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Changes in Systems

Posted: Fri Jan 11, 2019 7:31 pm
by Jessica Helfond 2F
In lecture, Lavelle's slides said for changes in pressure, K does not change, whereas for changes in temperature, K does change. Was this just an example or is this always the case? If it's always the case, why does K change for temperature and not pressure?

Re: Changes in Systems

Posted: Fri Jan 11, 2019 7:46 pm
by Xuan Kuang 2L
I believe that this is always the case. There is an equation relating the temperature to K that may help you understand why, and you can see the full derivation of it in the textbook (For me, it is in 5H, pg 413, not sure about the 6th edition)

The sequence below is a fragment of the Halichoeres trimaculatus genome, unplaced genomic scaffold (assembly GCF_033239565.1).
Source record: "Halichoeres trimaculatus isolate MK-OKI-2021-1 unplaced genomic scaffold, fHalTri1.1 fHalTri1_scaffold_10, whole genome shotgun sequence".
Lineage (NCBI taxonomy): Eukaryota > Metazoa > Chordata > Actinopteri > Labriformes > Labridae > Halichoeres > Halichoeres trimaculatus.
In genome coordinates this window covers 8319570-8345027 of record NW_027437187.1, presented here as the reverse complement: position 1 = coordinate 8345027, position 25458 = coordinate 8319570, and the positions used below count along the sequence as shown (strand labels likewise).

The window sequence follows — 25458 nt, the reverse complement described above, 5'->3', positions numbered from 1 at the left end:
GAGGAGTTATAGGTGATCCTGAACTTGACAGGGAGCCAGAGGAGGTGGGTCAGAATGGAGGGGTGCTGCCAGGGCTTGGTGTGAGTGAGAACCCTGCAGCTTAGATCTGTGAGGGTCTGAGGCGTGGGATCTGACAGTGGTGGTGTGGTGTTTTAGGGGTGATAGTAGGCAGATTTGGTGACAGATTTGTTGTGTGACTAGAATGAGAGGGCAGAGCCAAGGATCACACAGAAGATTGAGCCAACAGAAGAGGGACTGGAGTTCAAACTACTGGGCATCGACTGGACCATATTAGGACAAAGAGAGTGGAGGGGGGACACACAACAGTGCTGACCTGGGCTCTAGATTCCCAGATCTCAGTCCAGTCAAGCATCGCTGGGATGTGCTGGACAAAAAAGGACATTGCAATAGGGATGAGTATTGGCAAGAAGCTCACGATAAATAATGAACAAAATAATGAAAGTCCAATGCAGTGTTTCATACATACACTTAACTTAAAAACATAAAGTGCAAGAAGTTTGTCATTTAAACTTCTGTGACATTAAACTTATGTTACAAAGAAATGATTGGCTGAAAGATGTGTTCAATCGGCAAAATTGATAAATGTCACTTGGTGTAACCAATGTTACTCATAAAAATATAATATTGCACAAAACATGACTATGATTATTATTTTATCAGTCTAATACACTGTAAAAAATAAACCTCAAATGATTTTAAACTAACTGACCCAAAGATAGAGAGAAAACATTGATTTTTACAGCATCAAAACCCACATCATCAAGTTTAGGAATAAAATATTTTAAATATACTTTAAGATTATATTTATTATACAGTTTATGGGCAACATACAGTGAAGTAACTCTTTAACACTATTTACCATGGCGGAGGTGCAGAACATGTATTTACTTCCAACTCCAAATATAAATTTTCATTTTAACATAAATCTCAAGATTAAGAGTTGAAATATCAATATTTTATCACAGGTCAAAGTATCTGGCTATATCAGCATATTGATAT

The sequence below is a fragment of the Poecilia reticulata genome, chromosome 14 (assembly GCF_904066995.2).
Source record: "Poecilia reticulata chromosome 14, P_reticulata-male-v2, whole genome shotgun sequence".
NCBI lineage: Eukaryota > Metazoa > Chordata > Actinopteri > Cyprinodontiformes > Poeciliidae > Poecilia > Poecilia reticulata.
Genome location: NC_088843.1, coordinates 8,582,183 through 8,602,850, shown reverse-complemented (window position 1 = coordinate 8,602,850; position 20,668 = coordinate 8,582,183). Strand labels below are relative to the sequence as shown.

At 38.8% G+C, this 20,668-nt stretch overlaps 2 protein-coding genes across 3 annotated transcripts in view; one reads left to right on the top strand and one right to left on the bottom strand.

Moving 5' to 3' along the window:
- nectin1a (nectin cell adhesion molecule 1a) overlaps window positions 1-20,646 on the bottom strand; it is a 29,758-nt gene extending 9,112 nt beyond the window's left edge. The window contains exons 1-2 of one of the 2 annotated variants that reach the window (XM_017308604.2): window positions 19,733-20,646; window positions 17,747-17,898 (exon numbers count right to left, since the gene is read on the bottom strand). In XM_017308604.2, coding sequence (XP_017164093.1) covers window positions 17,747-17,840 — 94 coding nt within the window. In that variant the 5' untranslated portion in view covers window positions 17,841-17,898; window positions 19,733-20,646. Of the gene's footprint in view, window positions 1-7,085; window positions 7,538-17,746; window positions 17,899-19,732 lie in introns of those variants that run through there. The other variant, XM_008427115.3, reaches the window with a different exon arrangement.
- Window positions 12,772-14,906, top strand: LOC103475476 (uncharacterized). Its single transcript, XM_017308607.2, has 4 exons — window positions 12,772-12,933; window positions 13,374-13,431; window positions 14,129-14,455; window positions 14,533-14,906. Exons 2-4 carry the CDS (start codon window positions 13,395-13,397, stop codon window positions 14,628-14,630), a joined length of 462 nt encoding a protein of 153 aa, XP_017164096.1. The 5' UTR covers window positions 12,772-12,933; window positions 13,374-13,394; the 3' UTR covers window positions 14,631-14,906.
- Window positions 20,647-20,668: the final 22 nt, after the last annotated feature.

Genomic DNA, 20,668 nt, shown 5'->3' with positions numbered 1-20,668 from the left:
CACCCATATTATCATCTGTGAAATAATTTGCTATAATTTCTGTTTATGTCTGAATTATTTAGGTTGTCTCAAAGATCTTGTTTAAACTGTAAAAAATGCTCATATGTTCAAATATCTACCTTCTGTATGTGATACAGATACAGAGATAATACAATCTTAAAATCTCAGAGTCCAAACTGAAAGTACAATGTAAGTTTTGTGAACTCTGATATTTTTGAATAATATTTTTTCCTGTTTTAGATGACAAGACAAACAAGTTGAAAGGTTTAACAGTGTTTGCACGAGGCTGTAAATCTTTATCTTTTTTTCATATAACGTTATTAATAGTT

Hop this helps

Re: Changes in Systems

Posted: Fri Jan 11, 2019 11:55 pm
by Chem_Mod
Changing the pressure/volume of a reaction does not change the equilibrium constant but changing the temperature ALWAYS changes the equilibrium constant. This is becasue an equilibrium is in essence, a ratio of the rate constant of the forward reaction over the rate constant of the reverse reaction. These rate constant are dependent on temperature (but not a pressure of volume).

Re: Changes in Systems

Posted: Sat Jan 12, 2019 2:02 pm
by Ana Pedreros
If temperature changes the equilibrium constant, then can Q be compared to K?